Note: Although I wrote the following article for women jealous of their boyfriend’s past, the same principles can apply to any retroactive jealousy sufferer.

Struggling with a boyfriend’s past isn’t fun.

Overcoming retroactive jealousy is a massive topic (I’ve built a website, wrote a book, and designed an entire online course around it). There’s a lot for me to get into, here.

But in the early stages of overcoming retroactive jealousy, any woman struggling with her boyfriend’s past would do well to keep the following principles in mind.

1.) His past made him who he is today.

Before you groan, hear me out:

If any aspect of your boyfriend’s past was different, he would be a different human being. Pause and consider that for a moment.

And what’s more: if your boyfriend was a different human being, you might not be attracted to him at all.


To a certain extent, we are all a compilation of our past experiences, good and bad. And thus, if we generally like who we are today, we should be enormously grateful for those experiences, good and bad.

There may be certain elements of your boyfriend’s past which you don’t like. But as long as your boyfriend’s values and your values don’t contradict each other, what are you really worrying about here?

Retroactive jealousy is usually based on insecurity. Take a long look in the mirror the next time you have the instinct to go snooping into your boyfriend’s past.

2.) When we date someone, we take the good with the bad.

This is an idea I’ve been thinking a lot about lately.

Because I’m a straight guy, and it would be a bit odd to write about my “boyfriend’s past,” let’s pretend I’m struggling with my girlfriend’s past–or present, for that matter.

Let’s say I’m threatened by my girlfriend’s sexy exes. Let’s say one of them is a bodybuilding multi-millionaire with three yachts in his backyard. Let’s say another is an Academy Award winning actor.

And let’s also say that my girlfriend is funny, gregarious, outgoing, independent-minded, warm, and loving. Let’s say my girlfriend is a great girlfriend, and a whole lot of fun to be around. Let’s say my girlfriend is highly attractive.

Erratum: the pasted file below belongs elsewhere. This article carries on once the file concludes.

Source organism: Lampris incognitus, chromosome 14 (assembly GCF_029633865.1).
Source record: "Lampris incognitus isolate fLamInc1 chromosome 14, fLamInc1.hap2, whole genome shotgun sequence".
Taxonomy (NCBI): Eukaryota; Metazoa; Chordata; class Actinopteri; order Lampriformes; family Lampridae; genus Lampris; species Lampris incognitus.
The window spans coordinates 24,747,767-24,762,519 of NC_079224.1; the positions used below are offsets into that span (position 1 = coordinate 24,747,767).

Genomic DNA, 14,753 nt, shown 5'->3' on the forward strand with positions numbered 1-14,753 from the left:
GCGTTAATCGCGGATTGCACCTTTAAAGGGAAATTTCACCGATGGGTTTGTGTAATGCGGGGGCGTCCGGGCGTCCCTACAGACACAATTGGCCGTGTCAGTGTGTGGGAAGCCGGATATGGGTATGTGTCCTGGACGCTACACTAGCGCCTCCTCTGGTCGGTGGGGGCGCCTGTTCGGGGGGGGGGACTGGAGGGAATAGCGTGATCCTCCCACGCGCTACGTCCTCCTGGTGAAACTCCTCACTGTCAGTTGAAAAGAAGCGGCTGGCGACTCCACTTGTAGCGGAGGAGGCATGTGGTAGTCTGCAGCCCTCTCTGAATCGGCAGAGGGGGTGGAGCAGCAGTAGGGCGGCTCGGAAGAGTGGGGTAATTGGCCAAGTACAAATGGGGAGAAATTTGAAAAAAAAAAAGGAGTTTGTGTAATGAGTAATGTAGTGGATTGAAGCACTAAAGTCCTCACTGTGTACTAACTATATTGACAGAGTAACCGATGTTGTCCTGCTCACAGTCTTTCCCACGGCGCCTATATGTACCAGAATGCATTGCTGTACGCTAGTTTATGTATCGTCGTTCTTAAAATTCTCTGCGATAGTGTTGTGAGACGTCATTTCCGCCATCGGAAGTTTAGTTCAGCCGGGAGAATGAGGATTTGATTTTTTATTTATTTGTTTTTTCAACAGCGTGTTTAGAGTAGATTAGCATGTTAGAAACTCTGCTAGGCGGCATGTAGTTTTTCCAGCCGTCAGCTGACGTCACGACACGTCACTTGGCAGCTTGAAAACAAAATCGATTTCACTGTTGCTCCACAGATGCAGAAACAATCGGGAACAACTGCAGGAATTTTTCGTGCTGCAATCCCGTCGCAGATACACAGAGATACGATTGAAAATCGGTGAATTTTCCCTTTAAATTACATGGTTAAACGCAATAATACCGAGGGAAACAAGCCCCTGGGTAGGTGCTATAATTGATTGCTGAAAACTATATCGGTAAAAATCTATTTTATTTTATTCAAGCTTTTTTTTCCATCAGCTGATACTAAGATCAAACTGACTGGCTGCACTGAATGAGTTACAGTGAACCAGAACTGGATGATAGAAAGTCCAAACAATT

I like her because she’s highly attractive.

Attractive people tend to attract other attractive people. Funny people generally like being around other attractive people. Pretty girls tend to draw the attention of the men around them.

I choose to be with my girlfriend because she has a number of attractive qualities. So why would I be upset that other men also notice these qualities? Why should I be angry at my girlfriend for having attracted men in the past?

The older I get, the more I realize how important it is to be honest with yourself about who you are and what you want. And my truth is this: I want to be with an attractive, funny, warm woman.

There are other truths that accompany that truth. For example: attractive, funny, warm women tend to have a number of aspiring male suitors. So if I want to be with an attractive woman, it’s inevitable that there will be other men interested in her.

I need to make peace with this… or, I’ll lose her. And end up with a “safer,” less attractive woman who doesn’t move me in the same way.

Similarly: there is probably a challenging flipside to all of the things you love about your boyfriend.

For example: let’s say your boyfriend is highly attractive, spending hours at the gym every week. Shocker: other women in his past, and present, will notice this, too, and be drawn to him.

It’s pretty unlikely to date an attractive person who no one else finds attractive. Other women will thus be drawn to all of your boyfriend’s attractive traits.